Support Centre

Model Training & Maintenance

Guides on how to create, improve and maintain Models in Re:infer, using platform features such as Discover, Explore and Validation

Check your model's coverage

User permissions required: 'View Sources' AND 'Review and label'



This final step in our recommended training process is intended to give you confidence that your model is performing well and as expected. This section will cover the concept of coverage, how to check it and the recommended steps to improve it if needed, and essentially act as a model close-out guide.


If you've been thorough in your training throughout the process, this step should be a series of checks with potentially some minor additional training required here or there. If you haven't been as thorough as you could've been, this step should help you identify the gaps in your model and help you fill them.

What is coverage?


Coverage is a term frequently used in Machine Learning and relates to how well a model 'covers' the data it's used to analyse. In Re:infer, this means how accurately your taxonomy of labels (and their training examples) represents your dataset as a whole. You can think of it this way: to ensure you have good coverage, you would need to have enough labels to describe each of the key concepts in your dataset, as well as varied and consistently applied training examples for each of those labels.

Your model having good coverage is particularly important if you are using it to drive automated processes. For example, for a model designed to automatically route different requests received in a shared mailbox, low coverage would mean that lots of requests were inaccurately routed, or sent for manual review as the model could not identify them. 


Coverage can be broken down into two core concepts:

Concept coverage: how comprehensively your labels represent the concepts within the real-life data you are trying to model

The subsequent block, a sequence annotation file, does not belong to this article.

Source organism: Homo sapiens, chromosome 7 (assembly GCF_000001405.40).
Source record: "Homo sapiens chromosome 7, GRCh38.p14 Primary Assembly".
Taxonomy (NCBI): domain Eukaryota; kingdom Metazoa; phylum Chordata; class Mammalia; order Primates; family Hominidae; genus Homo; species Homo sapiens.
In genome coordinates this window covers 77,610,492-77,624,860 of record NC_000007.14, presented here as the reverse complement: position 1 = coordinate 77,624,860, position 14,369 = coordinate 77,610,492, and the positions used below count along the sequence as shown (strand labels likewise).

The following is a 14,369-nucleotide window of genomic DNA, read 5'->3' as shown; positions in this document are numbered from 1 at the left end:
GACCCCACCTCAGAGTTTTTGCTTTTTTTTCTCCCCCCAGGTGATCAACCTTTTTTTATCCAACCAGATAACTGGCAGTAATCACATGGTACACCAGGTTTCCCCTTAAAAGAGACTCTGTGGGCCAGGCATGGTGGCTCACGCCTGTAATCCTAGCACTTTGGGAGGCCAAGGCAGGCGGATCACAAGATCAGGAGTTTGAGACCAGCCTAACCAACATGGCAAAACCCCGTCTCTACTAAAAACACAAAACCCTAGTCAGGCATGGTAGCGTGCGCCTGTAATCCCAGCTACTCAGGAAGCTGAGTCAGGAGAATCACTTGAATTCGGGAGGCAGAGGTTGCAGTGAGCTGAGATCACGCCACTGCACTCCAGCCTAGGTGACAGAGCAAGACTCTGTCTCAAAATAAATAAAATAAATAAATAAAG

Accuracy coverage: for each label concept, how well the model is able to predict where it applies

Returning to the example of automatically routing requests received in a shared mailbox:


  • If there are 15 processes managed by the team working in the mailbox, but the taxonomy only effectively captures 12 of those, this would be poor concept coverage. During the automation the remaining three processes would likely be missed, sent for manual review, or falsely classified as a different process and routed to the wrong place
  • If there are insufficient varied training examples for some of the labels, each representing a process, and the model is not able to consistently predict them correctly, then this would be poor accuracy coverage 

The visual below demonstrates how this example might look in practice - we have multiple clients sending multiple request types through email. Each client may write the same request type in a different way:

 Not all request types covered - Lower concept coverage
 All request types but not all different client examples covered, indicated by label performance warnings – Lower accuracy coverage
All request types and client examples covered – Good concept and accuracy coverage

How to check your model's coverage


This section and the recommendations outlined below are particularly important for models trained for automation purposes. Whilst it is is still important to have good coverage on analytics focused models, it is slightly less critical. If you are building an analytics focussed model, the extent to which you follow the guidelines and checks below is up to you, based on the level of performance that's acceptable to you. It's worth noting that an analytics focused model will always sacrifice some accuracy in order to broadly capture a very wide range of concepts in its' taxonomy.

Earlier in the Refine phase, we covered understanding validation scores and improving label performance (here), specifically label precision. To achieve good accuracy coverage, each label in your taxonomy should have a high average precision. So if you have not already done so, the first thing you should do is to ensure that each label in your taxonomy has a satisfactory average precision (75%+) in the Validation page.

Indicative coverage check

One of the first things you can do to check how well the labels that are important to you cover the data in your dataset is by selecting all of those labels in Reports.


Labels selected in Reports filter bar